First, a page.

Thursday, May 6, 2010

Formulating a creamy foamer facial cleanser

I love foamer bottles and I love lime green, so you know this bottle is a winning combination! And I love SCI - but can you use it in a foamer bottle? Yes! (I know! I was shocked, too!)

I set out to create a foaming face wash filled with all kinds of interesting and decadent extracts for my best friend. What are her requirements? She's a normal skinned girl who is interested in keeping her face well moisturized and clear from break-outs. She is worried about aging (I keep telling her she's fabulous, but will she listen?) so I want to include some great anti-oxidants and AHA ingredients. She likes the feel of SCI, so I want to include that also, but I need to include the type without the stearic acid (the granules) because she finds her skin gets oilier quicker with this fatty acid (and because the stearic acid type won't come out of a foamy bottle!). I know her skin isn't a fan of silk proteins, so I am including Cromoist for her.

As usual, I want to include the cocamidopropyl betaine to adequately melt the SCI (and increase mildness), and I'm using Plantaren 2000 (decyl glucoside) because it is a very mild non-ionic cleanser and because it boosts the cationic conditioner - honeyquat - and makes it more substantive (and because I don't use it often so I thought I'd try something new).

Notice I've created this recipe to be extra mild by including amphoteric and non-ionic surfactants. To read more about making your surfactant mixes milder, click here.

I've included a few interesting extracts. I like green tea extract for its great anti-oxidant power, chrysanthemum for the anti-inflammatory and free radical scavenging abilities, chamomile hydrosol because it's a fantastic anti-inflammatory that can reduce irritation and stinging and reduce the look of UV damaged skin, aloe vera because it offers soothing and cell proliferation, and Multifruit BSC because it is a great way to include AHA in a product without worrying about using too much!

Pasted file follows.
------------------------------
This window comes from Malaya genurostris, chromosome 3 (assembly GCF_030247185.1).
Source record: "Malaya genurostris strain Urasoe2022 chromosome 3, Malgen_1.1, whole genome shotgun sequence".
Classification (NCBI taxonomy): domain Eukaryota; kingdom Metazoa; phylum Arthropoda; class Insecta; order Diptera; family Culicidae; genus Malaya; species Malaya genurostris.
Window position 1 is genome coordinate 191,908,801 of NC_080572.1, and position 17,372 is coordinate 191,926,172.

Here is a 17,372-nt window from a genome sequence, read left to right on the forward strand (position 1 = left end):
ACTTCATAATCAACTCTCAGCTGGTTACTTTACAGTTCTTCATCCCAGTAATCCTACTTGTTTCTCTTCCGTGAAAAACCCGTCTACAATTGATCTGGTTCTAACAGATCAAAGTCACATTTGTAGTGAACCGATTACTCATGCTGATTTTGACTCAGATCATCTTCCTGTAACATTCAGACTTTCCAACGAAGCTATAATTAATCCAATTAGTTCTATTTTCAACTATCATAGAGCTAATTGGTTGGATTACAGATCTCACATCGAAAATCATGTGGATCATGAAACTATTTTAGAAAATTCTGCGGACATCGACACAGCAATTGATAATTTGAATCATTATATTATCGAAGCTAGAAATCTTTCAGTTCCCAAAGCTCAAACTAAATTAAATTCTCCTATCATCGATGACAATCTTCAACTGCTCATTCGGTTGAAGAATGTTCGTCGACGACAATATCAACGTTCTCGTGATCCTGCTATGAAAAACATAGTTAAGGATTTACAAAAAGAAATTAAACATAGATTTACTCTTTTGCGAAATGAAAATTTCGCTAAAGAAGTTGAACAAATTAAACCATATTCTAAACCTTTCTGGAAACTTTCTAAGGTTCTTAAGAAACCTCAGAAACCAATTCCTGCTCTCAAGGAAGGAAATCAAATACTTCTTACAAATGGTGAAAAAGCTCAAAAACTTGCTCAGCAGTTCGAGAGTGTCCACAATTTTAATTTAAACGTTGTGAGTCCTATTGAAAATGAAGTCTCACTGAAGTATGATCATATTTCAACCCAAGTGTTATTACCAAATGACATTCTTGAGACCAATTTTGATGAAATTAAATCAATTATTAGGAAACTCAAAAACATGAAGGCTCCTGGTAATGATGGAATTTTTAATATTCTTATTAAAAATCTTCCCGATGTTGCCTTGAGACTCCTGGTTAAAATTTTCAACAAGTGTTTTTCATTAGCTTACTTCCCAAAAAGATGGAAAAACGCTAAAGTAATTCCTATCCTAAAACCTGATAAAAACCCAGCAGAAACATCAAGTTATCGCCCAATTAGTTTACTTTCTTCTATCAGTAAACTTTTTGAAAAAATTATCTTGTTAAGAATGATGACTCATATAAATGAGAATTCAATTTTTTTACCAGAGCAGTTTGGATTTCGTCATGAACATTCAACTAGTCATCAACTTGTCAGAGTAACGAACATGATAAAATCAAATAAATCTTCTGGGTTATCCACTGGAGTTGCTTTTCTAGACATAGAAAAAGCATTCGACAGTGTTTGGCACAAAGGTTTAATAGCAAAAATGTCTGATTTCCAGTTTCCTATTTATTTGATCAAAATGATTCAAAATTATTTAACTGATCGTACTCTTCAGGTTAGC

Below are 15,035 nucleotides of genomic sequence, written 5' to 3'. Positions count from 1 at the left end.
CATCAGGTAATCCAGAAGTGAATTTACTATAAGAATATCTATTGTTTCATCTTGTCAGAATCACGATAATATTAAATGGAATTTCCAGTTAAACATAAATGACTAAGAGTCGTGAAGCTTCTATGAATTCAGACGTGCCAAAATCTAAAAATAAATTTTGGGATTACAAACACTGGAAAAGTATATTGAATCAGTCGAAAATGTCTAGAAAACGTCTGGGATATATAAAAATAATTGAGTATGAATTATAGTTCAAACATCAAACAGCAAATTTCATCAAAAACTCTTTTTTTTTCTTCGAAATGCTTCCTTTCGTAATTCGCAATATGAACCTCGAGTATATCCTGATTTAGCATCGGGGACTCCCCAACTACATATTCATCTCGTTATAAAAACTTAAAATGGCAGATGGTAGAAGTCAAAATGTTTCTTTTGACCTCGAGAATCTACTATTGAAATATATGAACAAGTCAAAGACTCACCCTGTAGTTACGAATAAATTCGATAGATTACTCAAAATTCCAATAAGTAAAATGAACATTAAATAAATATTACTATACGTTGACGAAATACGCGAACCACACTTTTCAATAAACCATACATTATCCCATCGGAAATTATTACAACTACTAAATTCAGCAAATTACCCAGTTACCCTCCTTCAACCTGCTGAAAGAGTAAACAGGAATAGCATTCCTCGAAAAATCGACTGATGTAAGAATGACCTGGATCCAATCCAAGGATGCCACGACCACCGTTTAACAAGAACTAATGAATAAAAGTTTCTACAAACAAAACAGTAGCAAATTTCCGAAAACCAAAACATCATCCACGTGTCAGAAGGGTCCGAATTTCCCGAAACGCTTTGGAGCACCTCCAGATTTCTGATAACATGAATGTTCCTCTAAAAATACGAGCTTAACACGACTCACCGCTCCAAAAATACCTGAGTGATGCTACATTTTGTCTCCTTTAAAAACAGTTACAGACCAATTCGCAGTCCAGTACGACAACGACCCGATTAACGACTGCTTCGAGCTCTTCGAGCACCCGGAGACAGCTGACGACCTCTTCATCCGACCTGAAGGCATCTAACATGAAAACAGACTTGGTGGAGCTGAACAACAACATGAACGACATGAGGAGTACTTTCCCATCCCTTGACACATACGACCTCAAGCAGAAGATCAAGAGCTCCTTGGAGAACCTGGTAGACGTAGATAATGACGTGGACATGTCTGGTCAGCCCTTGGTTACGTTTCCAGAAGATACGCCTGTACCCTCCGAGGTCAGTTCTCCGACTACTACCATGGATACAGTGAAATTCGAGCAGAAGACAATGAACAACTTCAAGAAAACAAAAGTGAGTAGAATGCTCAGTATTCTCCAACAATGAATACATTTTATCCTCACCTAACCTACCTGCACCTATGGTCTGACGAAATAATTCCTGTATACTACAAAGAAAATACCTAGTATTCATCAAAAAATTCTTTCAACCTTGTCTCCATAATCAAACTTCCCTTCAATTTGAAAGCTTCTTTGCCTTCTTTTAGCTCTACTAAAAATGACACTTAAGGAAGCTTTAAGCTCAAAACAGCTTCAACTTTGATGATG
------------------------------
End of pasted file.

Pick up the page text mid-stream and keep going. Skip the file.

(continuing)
So this is a mild, moisturizing cleanser good for dry to normal skin types who are worried about lines and wrinkles and want to include some anti-inflammatory and anti-oxidant features.

30.5% water
10% SCI (Jordapon prilled, no stearic acid)
10% cocamidopropyl betaine
10% Plantapon 2000
3% glycerin
10% aloe vera
10% chamomile hydrosol
3% honeyquat (or polyquat 7)
2% cromoist (or other hydrolyzed protein)

5% liquid green tea extract (note below)
2% panthenol
0.5% preservative (liquid Germall Plus)
0.5% chrysanthemum extract
3% Multifruit BSC

Note about liquid green tea extract: If you have powdered extract, use it at 0.5% and add 4.5% to the water phase. I'm using the liquid stuff because I bought it and I wanted to play with it!

1. Weigh the SCI and cocamipropyl betaine into a container and put into a double boiler. Stir occasionally until it is melted.

2. Weigh the rest of the heated phase into a container and put into a double boiler. Stir occasionally until it is the same temperature as the SCI and cocamipropyl betaine.